REVIEW: ‘My Amityville Horror’

If you’d gone through my book bag any time during my seventh or eighth grade year, you probably would have found a very worn, very well-loved copy of Jay Anson’s “The Amityville Horror”. Though, for years, I’d fed myself a steady diet of strange-but-true books, this was my first taste of something that seemed immediate, tangible and truly frightening. While I’d love to say that I discovered girls or something healthy like that to divert my attentions, I instead discovered “StarBlazers” and Carl Sagan’s “Cosmos”. Science swept away spirits and spooks, at least for me. For others, the horror continued.

For those not familiar with the story, in Fall of 1974, Ronald Defeo murdered his family while they slept. Circumstances – which I won’t recount here – were curious and, to this day, is still debated. Not long after, the house was sold to the George and Kathy Lutz who moved into the murder house on Ocean Avenue with their three kids. They fled the house twenty-eight days later claiming they were terrorized by supernatural and demonic activity.

The first documentary by writer/director Eric Walter, “My Amityville Horror” takes a look at the life of Daniel Lutz. The oldest son of the Lutzes, he was only ten when he lived at the Amityville house and the events very obviously have colored his development. Walter presents us with Lutz now, a forty-seven year old man with survivor eyes as he discusses his life now and life after leaving Amityville. He also assembles together a collection of news people, doctors and psychics to look back on the experience. Admittedly, it would be very easy to present Lutz’ experiences heavily slanted one way – total belief – or the other – absolute skepticism. Walter doesn’t so much take the middle path between them as he dives into either side and allows the audience to make it’s own decision. But regardless of which way he travels, Lutz is our guide. His pained, earnest deliver truly drives this movie. Without him, the movie would simply be another rehashing of old facts.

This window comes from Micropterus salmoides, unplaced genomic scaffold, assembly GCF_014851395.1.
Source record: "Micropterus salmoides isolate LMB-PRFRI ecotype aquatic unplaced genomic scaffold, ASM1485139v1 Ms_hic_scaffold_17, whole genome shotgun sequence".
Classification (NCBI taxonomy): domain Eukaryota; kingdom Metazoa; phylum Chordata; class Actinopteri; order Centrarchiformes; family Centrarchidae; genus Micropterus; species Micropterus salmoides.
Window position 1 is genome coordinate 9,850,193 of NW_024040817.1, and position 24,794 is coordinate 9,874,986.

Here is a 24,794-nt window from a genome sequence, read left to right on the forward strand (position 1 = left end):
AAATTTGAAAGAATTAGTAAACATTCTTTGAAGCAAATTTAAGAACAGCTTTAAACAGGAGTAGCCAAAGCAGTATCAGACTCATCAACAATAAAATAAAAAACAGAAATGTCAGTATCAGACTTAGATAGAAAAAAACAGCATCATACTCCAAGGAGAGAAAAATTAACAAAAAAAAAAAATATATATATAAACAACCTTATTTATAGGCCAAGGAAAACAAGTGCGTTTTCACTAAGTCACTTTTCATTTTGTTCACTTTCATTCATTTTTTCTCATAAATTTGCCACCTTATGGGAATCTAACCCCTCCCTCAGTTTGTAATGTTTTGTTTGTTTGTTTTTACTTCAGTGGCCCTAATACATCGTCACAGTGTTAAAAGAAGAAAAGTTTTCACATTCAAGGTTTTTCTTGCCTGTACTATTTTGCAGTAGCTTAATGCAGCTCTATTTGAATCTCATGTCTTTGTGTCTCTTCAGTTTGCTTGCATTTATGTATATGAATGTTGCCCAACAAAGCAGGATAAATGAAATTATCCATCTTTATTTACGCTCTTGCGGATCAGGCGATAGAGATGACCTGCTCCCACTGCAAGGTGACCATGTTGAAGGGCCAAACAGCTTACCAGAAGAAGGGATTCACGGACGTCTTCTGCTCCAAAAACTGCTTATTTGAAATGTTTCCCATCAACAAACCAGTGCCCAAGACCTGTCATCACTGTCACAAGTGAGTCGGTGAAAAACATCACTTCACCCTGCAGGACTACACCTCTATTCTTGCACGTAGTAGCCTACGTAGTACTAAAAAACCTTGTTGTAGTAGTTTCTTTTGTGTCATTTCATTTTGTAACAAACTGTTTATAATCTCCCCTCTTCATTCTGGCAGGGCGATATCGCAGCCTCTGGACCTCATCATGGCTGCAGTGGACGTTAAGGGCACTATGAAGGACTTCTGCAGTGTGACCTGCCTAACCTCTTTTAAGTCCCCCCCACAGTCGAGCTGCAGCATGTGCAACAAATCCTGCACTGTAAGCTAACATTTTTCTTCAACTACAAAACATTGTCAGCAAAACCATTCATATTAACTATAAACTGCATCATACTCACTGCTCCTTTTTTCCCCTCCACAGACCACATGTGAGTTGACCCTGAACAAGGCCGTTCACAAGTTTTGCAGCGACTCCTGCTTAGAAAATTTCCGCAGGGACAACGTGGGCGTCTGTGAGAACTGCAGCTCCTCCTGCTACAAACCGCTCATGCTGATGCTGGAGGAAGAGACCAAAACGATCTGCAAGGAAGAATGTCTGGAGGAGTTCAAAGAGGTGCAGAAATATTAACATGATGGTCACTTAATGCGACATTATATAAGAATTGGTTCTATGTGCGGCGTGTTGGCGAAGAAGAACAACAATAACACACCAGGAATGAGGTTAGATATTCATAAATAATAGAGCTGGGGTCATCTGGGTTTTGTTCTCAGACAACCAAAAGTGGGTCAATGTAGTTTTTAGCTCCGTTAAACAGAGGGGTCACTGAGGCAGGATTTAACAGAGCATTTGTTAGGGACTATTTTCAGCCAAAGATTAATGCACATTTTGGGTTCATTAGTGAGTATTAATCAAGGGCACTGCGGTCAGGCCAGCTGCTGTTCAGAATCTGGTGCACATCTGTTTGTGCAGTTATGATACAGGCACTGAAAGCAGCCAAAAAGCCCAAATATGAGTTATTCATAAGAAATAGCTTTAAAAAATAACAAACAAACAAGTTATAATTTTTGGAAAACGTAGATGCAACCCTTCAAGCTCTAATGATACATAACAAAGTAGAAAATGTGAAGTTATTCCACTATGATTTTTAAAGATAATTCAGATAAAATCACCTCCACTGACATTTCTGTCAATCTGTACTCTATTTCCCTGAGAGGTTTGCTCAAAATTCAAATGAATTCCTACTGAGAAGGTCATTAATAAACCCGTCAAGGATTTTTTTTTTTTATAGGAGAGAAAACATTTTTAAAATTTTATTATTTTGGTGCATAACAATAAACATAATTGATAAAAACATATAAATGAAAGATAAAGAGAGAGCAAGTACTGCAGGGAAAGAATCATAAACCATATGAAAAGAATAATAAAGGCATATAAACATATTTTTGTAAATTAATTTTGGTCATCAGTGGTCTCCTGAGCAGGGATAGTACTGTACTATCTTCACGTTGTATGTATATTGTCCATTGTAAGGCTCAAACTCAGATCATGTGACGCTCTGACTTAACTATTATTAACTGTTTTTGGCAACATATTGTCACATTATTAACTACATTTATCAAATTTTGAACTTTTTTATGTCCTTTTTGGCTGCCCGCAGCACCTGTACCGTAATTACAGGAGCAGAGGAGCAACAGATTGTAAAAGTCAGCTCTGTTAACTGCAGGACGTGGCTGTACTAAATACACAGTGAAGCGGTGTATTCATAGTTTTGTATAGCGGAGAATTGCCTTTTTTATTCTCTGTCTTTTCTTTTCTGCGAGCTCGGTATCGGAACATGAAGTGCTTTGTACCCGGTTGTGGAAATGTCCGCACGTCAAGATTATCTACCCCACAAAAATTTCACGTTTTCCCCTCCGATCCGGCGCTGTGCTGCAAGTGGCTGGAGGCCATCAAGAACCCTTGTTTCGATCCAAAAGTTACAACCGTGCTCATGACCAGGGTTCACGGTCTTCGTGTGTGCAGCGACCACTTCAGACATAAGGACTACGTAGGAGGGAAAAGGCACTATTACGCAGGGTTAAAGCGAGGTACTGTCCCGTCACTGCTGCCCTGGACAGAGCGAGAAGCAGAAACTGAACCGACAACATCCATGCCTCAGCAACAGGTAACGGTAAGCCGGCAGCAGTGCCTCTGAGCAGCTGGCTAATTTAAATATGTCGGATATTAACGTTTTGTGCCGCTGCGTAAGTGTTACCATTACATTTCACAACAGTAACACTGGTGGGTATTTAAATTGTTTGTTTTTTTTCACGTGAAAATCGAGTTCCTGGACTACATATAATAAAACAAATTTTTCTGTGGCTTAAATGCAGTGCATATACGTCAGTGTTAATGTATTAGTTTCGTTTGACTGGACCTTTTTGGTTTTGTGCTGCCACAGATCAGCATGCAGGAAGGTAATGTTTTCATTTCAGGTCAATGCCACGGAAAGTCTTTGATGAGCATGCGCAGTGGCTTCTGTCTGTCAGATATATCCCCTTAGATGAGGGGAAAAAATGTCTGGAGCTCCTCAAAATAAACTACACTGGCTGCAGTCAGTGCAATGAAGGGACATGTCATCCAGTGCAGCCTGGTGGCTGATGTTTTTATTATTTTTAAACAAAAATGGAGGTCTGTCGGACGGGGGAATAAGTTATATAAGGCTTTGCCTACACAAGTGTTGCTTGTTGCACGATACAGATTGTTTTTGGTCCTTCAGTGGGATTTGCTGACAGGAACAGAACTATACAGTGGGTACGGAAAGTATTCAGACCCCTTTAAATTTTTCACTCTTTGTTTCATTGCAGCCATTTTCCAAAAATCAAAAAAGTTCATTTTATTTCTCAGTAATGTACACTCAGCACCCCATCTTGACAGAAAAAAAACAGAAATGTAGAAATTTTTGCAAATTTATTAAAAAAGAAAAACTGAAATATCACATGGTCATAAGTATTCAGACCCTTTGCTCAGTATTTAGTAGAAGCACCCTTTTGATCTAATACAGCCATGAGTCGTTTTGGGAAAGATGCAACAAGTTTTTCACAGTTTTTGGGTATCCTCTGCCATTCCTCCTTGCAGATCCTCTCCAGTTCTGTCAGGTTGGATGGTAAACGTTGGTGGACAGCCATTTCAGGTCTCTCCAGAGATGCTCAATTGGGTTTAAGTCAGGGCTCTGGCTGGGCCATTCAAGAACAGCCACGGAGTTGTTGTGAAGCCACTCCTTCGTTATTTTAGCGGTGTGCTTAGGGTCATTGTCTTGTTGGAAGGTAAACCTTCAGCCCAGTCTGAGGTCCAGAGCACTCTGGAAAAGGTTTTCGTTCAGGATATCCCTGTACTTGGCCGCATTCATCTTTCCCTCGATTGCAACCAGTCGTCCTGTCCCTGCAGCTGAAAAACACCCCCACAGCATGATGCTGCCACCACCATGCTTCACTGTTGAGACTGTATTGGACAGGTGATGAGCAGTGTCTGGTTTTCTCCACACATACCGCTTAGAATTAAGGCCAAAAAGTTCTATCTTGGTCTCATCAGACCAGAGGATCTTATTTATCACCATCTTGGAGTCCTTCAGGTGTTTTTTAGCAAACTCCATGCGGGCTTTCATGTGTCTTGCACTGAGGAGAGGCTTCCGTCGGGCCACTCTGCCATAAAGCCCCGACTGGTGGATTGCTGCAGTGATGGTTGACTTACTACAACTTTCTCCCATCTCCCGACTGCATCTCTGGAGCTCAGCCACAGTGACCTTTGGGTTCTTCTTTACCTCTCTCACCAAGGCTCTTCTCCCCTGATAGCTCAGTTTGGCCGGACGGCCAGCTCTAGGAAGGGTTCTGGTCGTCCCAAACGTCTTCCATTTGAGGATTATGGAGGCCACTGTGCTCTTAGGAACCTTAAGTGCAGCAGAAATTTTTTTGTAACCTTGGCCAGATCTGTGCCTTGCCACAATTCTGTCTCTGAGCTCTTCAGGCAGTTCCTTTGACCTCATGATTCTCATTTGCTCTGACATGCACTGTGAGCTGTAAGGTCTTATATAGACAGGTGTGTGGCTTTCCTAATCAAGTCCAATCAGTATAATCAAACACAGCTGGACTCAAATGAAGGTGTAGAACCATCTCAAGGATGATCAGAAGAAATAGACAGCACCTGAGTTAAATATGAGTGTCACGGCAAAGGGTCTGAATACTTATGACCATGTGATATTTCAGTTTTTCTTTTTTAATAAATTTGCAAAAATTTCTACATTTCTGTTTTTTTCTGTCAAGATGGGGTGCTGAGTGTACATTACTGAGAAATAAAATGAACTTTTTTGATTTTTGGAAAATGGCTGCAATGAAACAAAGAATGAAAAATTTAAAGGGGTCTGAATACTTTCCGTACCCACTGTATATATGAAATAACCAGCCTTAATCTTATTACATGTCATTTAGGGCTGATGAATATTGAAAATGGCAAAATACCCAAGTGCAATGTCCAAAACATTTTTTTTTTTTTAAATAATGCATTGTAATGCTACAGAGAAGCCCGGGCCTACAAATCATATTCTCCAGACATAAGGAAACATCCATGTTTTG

“My Amityville Horror” shines a new light on one of the most famous hauntings and give you a fresh look through the haunted eyes of a survivor.

Joe Lopez
Dubbed, "TerrorScribe" by a former editor, Joe made the conversion to horror sometime in the mid-2000s. Little did he know he'd favored the genre all of his life. When not struggling with short stories, he provided genre film reviews for local entertainment sites and later genre sites who could suffer his cynical views.

It was that same cynicism - and some might say hubris - that lead him to have a brief flirtation with filmmaking. His first two efforts, "Annotated" and "Antes Que Seja Tarde (Before It's Too Late)" both premiered at a local H.P. Lovecraft film festival. A third short, "Survivor Girl" proved to be his undoing though plans are in the works to revived the cursed project.

Born and raised in Dallas, TX., Joe now resides in a small Texas town. Statistics say more dead bodies turn up in small towns that big cities... though he claims to have NOTHING to do with that.
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